The Biadaiolo Master (Italian miniaturist) - Libro del Biadaiolo - 1328-30 - Illumination on parchment, 385 x 270 mm - (15.2 x 10.6 in) - Biblioteca Medicea-Laurenziana, Florence (click photo for larger image)Ernst Ludwig Kirchner, Bern with Belltower, 1935, oil on canvas, 70.5 x 80.65 cm (27.75 x 31.75 in) Minneapolis Institute of Arts (click photo for larger image)The so-called Biadaiolo codex was composed by Domenico Lenzi, a grain merchant. He annotated on it the prices of cereals for the Florentine marketplace located at Orsanmichele, together with bits of news, verses, and reflections of various sorts. The precious miniatures which decorate the codex are attributed to an anonymous artist, known as the Biadaiolo Master. On this sheet featured here, views of the city of Florence may be identified.

The charming setting as subject matter is rare in the work of German Expressionist Ernst Ludwig Kirchner (1867-1956). His tendency was to deal with darker, more somber subjects. In 1917, Kirchner left Germany for Switzerland where he settled in an alpine house at Davos. He became a new influence in the Swiss art world which had been relatively untouched by Expressionism. At an age when most artists begin to settle and mellow, Kirchner found new vigor in the idolatry of Swiss students. The peaceful beauty and vast expanse of the high Alps, as well as the political stability of Switzerland, must also have contributed to the new brightness and precision evident in Bern (featured here). This new style, Kirchner's last period, began in 1925. Nothing of his expressive power is lost in the grandeur, gaiety and light.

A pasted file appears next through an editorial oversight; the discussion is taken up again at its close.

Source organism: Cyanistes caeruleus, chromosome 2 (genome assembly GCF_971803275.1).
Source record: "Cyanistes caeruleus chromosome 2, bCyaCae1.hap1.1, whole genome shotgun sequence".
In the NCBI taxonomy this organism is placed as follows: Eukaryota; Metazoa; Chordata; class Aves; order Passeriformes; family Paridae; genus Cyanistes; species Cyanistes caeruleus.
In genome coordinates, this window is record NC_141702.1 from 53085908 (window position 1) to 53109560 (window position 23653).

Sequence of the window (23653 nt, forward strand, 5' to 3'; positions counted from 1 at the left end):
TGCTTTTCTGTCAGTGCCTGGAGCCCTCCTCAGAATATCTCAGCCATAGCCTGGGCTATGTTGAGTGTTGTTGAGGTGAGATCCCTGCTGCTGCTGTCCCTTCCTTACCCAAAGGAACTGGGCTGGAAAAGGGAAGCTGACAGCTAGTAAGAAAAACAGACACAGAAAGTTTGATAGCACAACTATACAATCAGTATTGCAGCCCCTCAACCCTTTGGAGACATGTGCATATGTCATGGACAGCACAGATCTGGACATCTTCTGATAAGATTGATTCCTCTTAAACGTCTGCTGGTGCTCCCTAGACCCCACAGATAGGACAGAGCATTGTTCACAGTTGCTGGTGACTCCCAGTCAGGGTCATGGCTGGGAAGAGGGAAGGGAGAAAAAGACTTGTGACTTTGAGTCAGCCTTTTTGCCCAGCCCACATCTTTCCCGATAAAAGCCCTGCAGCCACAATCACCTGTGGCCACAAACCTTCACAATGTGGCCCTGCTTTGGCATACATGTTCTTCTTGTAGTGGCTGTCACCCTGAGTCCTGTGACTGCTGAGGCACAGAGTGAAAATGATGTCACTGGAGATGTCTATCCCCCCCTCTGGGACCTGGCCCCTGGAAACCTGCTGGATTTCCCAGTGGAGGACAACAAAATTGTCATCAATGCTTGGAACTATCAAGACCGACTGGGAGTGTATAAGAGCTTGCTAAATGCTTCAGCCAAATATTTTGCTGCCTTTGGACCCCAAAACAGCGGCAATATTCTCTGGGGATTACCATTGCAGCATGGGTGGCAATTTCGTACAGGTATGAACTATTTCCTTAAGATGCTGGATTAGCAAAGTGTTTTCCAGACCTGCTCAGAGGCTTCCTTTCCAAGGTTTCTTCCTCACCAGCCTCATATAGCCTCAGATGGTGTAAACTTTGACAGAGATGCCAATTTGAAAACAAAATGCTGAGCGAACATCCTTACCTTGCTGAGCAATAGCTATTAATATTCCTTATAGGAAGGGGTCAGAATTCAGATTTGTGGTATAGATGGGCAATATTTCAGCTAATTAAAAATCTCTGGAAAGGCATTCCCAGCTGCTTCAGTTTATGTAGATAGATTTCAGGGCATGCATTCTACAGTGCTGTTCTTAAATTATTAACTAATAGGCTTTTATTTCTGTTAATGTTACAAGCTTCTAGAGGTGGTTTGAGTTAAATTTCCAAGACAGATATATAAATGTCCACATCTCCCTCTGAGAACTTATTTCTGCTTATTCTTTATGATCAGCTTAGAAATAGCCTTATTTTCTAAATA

Emil Nolde and the Medievalists

Emil Nolde - Crucifixion (The Life of Christ) - 1912 - Oil on canvas - 87x76 in. - Nolde Stiftung Seebüll  (Germany - Neukirchen) (click photo for larger image)The artists of the Modern Era were determined to shake off the dust of the Renaissance—and the canons of classical approaches that had “ruled” them for over 400 years. Perhaps ironically, many primary resources for the Moderns came from the Medievals! Modern Art draws heavily upon medieval art—in its approaches to color, line, surface imagery, abstraction and subject matter. In addition, art forms invented in the Middle Ages—such as woodcuts, wood carvings, and everyday items elevated to the status of art—were revived during the Modern period.